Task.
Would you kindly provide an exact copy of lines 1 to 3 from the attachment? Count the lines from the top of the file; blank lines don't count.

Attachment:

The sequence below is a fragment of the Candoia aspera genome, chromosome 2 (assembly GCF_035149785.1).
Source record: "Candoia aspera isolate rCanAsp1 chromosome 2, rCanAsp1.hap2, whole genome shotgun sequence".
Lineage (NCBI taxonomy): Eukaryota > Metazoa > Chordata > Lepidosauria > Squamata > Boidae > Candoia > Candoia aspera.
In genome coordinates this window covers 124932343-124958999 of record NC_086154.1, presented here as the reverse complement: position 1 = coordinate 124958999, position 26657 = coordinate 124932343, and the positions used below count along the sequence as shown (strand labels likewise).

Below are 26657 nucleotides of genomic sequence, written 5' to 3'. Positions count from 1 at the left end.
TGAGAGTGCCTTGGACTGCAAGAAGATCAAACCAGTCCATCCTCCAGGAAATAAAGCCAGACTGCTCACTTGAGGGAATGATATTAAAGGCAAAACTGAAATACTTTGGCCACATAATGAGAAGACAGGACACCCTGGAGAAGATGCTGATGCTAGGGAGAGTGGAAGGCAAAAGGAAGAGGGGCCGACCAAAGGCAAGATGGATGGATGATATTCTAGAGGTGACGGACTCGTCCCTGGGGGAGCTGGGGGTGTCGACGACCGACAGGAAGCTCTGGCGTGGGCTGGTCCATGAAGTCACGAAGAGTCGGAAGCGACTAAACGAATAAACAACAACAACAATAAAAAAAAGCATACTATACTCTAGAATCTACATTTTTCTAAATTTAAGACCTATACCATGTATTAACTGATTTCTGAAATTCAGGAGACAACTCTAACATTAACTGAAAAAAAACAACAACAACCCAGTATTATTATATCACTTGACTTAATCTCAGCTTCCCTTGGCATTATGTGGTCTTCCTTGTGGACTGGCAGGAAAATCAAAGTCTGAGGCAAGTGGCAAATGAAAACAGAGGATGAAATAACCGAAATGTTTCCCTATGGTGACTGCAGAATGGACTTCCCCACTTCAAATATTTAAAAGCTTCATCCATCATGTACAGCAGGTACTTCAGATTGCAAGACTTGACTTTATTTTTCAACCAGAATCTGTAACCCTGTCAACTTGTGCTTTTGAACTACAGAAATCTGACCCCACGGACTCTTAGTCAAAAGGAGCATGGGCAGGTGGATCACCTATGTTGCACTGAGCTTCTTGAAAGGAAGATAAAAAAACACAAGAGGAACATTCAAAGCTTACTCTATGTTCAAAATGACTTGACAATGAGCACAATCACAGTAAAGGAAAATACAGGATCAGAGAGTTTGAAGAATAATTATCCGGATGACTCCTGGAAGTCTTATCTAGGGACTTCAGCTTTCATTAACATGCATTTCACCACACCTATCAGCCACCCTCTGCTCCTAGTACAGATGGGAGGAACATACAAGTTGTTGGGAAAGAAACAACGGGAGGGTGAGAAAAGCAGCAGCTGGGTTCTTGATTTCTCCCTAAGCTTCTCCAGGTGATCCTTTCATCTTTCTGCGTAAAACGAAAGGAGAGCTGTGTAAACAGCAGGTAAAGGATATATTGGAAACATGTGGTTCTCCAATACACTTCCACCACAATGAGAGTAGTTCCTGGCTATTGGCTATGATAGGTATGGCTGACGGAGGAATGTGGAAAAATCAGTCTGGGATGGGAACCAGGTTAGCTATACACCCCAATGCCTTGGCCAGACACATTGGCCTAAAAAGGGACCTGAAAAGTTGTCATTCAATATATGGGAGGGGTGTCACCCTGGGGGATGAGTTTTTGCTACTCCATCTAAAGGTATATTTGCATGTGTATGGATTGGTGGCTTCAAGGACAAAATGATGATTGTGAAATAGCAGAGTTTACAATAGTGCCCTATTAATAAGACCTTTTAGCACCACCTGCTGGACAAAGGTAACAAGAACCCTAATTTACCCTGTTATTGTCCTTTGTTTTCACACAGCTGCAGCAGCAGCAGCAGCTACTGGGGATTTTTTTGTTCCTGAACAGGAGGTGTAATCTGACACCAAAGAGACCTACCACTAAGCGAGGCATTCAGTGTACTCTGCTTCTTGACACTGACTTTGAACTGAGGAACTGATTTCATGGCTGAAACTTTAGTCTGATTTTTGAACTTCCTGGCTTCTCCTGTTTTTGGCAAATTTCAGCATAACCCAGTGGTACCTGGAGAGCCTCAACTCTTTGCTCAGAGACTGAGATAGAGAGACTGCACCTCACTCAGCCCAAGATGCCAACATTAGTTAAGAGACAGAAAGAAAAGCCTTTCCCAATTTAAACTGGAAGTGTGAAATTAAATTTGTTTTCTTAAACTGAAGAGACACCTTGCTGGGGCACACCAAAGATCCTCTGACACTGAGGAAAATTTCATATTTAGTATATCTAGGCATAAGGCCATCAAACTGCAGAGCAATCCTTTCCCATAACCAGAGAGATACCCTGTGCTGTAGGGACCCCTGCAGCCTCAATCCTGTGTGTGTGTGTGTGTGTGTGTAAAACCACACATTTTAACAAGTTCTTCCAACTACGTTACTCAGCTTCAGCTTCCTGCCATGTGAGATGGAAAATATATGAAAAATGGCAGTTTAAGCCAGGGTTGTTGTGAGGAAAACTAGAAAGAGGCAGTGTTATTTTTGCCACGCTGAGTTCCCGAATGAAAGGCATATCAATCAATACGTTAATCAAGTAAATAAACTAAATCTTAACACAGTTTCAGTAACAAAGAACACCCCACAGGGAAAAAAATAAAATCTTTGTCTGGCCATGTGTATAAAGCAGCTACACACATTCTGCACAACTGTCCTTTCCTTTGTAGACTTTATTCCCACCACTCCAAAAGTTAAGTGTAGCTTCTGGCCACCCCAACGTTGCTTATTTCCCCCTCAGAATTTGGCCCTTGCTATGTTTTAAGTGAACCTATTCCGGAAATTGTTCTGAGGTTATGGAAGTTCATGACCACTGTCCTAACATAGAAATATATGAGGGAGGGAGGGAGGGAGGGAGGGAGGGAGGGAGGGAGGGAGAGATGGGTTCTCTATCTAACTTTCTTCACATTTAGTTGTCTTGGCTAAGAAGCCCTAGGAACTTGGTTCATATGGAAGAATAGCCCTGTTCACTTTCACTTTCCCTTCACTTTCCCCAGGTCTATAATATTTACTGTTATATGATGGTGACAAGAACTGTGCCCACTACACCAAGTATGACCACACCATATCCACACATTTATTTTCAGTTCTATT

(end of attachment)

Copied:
The sequence below is a fragment of the Candoia aspera genome, chromosome 2 (assembly GCF_035149785.1).
Source record: "Candoia aspera isolate rCanAsp1 chromosome 2, rCanAsp1.hap2, whole genome shotgun sequence".
Lineage (NCBI taxonomy): Eukaryota > Metazoa > Chordata > Lepidosauria > Squamata > Boidae > Candoia > Candoia aspera.